At least 24 hours notice is required for the first CC meeting but subsequent meetings on the same day may be rescheduled until midnight on that day without additional public notice, so long as it is announced in public at the prior meeting.
The rules state that notice for these subsequent meetings be made “as soon as possible” but there is no minimum requirement.
As you can see (insert heavy sarcasm here), these public meetings are designed to provide easy access for the public, especially that one-third of the public residing in areas that require an airplane ride in order to attend (and not be able to speak).
There are myriad ways to kill bills at this point, without anyone casting a vote,
The House Speaker and/or Senate President can simply not name Conferees to the CC.
Any chair of the CC (there will be at least two, one for Senate and one for House) can refuse to schedule a CC meeting, or fail to sign the meeting notice.
The CC can just announce they could not reach an agreement.
The member of the CC that represents WAM or FIN on the CC can refuse to agree.
NOTE: WAM and FIN can argue virtually every bill has “fiscal implications” as any “action” of any kind will require some staff time to implement, which has a budget impact of sorts.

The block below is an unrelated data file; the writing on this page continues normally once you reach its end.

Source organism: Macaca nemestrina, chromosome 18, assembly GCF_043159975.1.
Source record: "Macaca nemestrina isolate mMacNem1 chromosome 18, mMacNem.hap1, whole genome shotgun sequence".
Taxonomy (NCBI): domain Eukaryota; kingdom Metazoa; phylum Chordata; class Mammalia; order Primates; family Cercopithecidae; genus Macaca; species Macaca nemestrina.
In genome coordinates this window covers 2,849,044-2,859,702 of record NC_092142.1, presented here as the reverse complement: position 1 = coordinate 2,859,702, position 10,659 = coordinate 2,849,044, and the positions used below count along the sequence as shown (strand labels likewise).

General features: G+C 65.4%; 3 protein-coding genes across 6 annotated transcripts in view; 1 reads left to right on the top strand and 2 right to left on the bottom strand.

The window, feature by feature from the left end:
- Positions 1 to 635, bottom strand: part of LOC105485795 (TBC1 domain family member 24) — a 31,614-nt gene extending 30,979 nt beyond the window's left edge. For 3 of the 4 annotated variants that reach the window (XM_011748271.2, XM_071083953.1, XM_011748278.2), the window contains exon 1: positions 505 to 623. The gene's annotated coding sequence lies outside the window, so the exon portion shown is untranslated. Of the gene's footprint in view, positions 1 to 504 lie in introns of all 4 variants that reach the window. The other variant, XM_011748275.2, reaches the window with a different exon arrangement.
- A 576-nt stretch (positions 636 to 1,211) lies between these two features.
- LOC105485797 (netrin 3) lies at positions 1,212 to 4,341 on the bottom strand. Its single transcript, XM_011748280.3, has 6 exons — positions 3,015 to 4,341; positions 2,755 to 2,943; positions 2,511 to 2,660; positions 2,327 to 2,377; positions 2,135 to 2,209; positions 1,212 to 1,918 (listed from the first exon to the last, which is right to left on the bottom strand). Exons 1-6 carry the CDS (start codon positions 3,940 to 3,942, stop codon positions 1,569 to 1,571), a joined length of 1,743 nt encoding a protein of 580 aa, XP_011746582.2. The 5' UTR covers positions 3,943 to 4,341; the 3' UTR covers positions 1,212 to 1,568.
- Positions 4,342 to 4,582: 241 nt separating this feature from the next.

Technically, a majority of members of the CC are required to pass a bill out of the CC, but the member designated to represent WAM or FIN has the power to kill any bill, regardless of the CC’s majority decision.
So, how can the public be involved and effective in such a byzantine political environment?
First, be aware of what is happening and who is involved. Email and call all Conferees which are listed on the bill’s “status” sheet that is available at www.capitol.hawaii.gov If you can afford the time, show up at the CC meetings and use social media to report on the progress or lack of progress.
Second, remember that at the end of the day, the “majority” of members are responsible for the actions of House/Senate leadership. Contact “your” senator and representative and let them know your thoughts and feelings about the issue.
The jury is still out on 2019 legislative session. There remains potential for it to be a great one and to pass initiatives into law that promote a bold and positive economic, environment and social justice agenda. Or, they could decide to err on the side of mediocrity, and fail miserably.
The actions of legislators, both individually and collectively have tangible consequences. People and the planet suffer when they fail to take positive actions and instead fall back on the default and once politically safe position of accepting the status quo.
While some might wonder how it is possible, I do believe in our system of democracy. Yes, it often fails to deliver on its promise and potential, but to paraphrase Winston Churchill, I know of no other system that is better. It is up to us to take ownership of our government, to be involved, and to take responsibility for its successes and its failures.
Gary Hooser formerly served in the state Senate, where he was majority leader. He also served for eight years on the Kauai County Council and was former director of the state Office of Environmental Quality Control. He serves presently in a volunteer capacity as board president of the Hawaii Alliance for Progressive Action (HAPA) and is executive director of the Pono Hawaii Initiative.